The State of California
Spanish-Mexican Commemorative Seal
The Spanish-Mexican Seal, created by Susan Shelton and fellow artist Donna Billick, commemorates the sovereignty, history, and contributions of Spanish-Mexican California. From the first Spanish settlement in 1769 until 1848, when the United States took possession of California from Mexico, the Spanish presence and Mexican influence flourished. The symbols on the seal portray the dynamic Spanish and Mexican traditions that continue in California today.
A Spaniard's profile and the frontal view of an indigenous person are depicted in the center of the seal. A third face emerges when the viewer's eye combines the images. This central image contains the meaning of the entire seal as it captures the shared history and the melding of cultures.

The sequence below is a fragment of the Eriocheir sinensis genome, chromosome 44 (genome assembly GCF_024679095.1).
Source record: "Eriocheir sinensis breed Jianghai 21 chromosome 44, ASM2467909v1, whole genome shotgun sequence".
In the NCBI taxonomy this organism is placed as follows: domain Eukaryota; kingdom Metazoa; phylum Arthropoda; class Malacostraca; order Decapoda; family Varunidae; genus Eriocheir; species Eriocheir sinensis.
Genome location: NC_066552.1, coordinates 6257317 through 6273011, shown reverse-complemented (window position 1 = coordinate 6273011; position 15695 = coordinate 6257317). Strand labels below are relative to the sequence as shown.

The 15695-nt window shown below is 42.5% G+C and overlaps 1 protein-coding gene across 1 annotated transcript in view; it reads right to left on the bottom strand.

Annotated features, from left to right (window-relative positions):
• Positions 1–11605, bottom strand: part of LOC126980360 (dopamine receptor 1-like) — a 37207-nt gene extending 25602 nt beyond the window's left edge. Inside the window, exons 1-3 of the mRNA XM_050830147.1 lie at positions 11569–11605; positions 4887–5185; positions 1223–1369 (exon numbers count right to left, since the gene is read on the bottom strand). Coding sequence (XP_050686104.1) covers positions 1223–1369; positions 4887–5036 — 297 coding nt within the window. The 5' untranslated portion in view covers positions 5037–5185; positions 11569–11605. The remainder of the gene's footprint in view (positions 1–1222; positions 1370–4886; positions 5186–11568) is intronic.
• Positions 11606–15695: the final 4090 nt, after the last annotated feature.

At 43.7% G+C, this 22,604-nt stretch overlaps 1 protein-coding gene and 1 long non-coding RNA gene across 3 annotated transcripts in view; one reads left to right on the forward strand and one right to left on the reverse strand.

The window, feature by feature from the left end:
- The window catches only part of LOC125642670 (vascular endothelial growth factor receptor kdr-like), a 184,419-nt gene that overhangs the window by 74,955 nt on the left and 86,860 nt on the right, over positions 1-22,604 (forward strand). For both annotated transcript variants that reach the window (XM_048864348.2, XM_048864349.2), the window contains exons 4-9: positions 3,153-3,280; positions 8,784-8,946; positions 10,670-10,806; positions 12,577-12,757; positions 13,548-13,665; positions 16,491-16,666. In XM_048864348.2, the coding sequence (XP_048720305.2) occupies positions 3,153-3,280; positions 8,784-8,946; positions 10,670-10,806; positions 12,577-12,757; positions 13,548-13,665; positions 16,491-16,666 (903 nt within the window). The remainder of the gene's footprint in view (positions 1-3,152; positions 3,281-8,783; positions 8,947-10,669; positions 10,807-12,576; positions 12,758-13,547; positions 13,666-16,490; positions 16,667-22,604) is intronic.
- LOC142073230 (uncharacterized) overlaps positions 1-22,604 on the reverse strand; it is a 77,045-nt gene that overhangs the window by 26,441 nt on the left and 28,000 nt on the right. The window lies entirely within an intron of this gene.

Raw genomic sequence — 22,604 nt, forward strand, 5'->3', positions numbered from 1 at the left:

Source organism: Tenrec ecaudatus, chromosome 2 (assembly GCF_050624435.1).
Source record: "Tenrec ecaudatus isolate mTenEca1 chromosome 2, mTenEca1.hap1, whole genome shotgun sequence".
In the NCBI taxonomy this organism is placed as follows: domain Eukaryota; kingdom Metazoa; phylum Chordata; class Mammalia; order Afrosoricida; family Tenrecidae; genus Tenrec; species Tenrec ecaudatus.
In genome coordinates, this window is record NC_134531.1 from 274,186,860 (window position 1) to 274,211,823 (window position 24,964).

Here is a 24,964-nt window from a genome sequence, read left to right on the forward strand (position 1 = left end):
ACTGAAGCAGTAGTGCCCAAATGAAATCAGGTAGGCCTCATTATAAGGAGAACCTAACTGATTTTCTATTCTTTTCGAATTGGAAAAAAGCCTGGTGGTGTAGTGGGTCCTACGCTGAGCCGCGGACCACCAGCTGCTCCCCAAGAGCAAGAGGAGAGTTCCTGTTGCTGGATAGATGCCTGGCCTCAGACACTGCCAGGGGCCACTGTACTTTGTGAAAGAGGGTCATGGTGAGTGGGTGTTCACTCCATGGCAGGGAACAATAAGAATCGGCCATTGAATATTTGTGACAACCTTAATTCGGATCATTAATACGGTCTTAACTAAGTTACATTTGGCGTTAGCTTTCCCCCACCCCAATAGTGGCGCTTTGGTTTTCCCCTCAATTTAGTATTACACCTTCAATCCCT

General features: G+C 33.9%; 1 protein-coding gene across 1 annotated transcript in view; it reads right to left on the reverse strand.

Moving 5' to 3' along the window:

The other images in the seal follow the first encoutner of the two cultures and chronicle the ensuing transformations. The three rings around the central figure contain powerful symbols and icons representing the Spanish, Mexican, and Spanish-Mexican-Californian periods.
The Spanish-Mexican Commemorative Seal was installed on the West Steps of the State Capitol in Sacramento, California in 2002.
Click here to read a detailed description of imagery in the Spanish-Mexican Seal